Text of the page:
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Push North Carolina to live up to the standards the state has itself set and list cougars as endangered.

In the box below you will find all the governing state statutes, mountain lion legal status, state laws, information about the state legislature, initiative and referendum processes, and the state wildlife agency, mountain lion management plans, mountain lion hunting laws, depredation laws, and other regulations as appropriate.

  • Return to the portal page for North Carolina.

  • The status of Puma concolor in North Carolina.

  • State law and regulations affecting cougars.

  • The history of cougars in North Carolina.

  • Ecosystems and habitat in North Carolina.

  • Cougar science and research in North Carolina.

  • Our library of media, research and reports.

  • How you can take action to help!

North Carolina Cougar Laws and Regulations

Generally, treatment of wildlife in the State of North Carolina is governed by the North Carolina General Statutes – the state’s collection of all its current laws. Since our summary below may not be completely up to date, you should be sure to review the most current law for the State of North Carolina.

You can check the statutes directly at a state-managed website
These statutes are searchable. Be sure to use the name “cougar” to accomplish your searches.


North Carolina’s wildlife regulations can be found in Chapter 10 - Wildlife Resources and Water Safety of Title 15A - Environment and Natural Resources in the North Carolina Administrative Code – the state’s collection of all its agencies’ regulations. The chapter’s regulations are written by the North Carolina Wildlife Resources Commission

The Legislature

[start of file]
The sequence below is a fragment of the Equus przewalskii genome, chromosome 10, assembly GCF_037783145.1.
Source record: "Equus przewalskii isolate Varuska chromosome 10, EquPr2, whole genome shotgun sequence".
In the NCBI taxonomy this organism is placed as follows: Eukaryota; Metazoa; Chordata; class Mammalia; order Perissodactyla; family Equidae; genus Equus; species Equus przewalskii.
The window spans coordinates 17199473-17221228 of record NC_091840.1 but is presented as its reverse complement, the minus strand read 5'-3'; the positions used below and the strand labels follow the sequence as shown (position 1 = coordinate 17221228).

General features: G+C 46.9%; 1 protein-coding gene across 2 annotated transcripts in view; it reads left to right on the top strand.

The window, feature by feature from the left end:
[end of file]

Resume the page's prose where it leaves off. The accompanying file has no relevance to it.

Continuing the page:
The North Carolina General Assembly is the state’s bicameral legislature. The lower chamber – the House of Representatives – is made up of 120 members who serve 2-year terms. The upper chamber – the Senate – consists of 50 members who also serve 2-year terms. The legislature maintains this webpage to help you contact your state and federal legislators.

  State law requires the legislature to meet in regular session biennially at 9:00 am on the second Wednesday in January after the general election to organize itself. The legislature must then adjourn until noon on the third Wednesday after the second Monday in January. The North Carolina State Constitution allows the presiding officers of the state legislature – the President of the Senate and the Speaker of the House of Representatives – to call special sessions upon the request of three-fifths of the members of each chamber. There does not appear to be a limit on the duration of either regular or special sessions.

Click here to visit the scorecard's website...

Environmental Scorecard

League of Conservation Voters

The League of Conservation Voters' scorecard considers the State Legislature's environmental records since 1971. It quantifies the environmental votes of each individual legislator — an important first step in considering accountability — and provides critical qualitative assessments as well. The scorecard will help you to know your legislator before you write a letter in support of cougars.

Click here to view our Activist Guide...

Becoming a Mountain Lion Activist

There are lots of opportunities to take action!

Are you new to mountain lion activism? You want to change your local environment to improve it for cougars... but you don't know how to start. You may feel like you are all alone... but it takes just one person to change the attitudes and lifestyles of hundreds of others. You don't need to belong to a group. It doesn't take special skills or superhuman abilities. You just need to care enough about cougars to want to help them survive. You've already done the hard part, now let us help you with the next step.

Click here to open a new window and visit the agency's website...

North Carolina Wildlife Resources Commission.

Commonly abbreviated as: NCWRC

David Cobb, Wildlife Management Division Chief

(919) 707-0050

Section Manager
Wib Owen
(919) 733-7291

Please write to the director and express your concern for lions in North Carolina.

Thank the agency when they take steps to protect our state's cougars. When they fall short of expectations, politely ask for policy reform and more officer training.



Copyright 1988-2019. Material produced by the Mountain Lion Foundation is protected under copyright laws. Permission to rebroadcast or duplicate is granted for non-commercial use when the Mountain Lion Foundation is credited.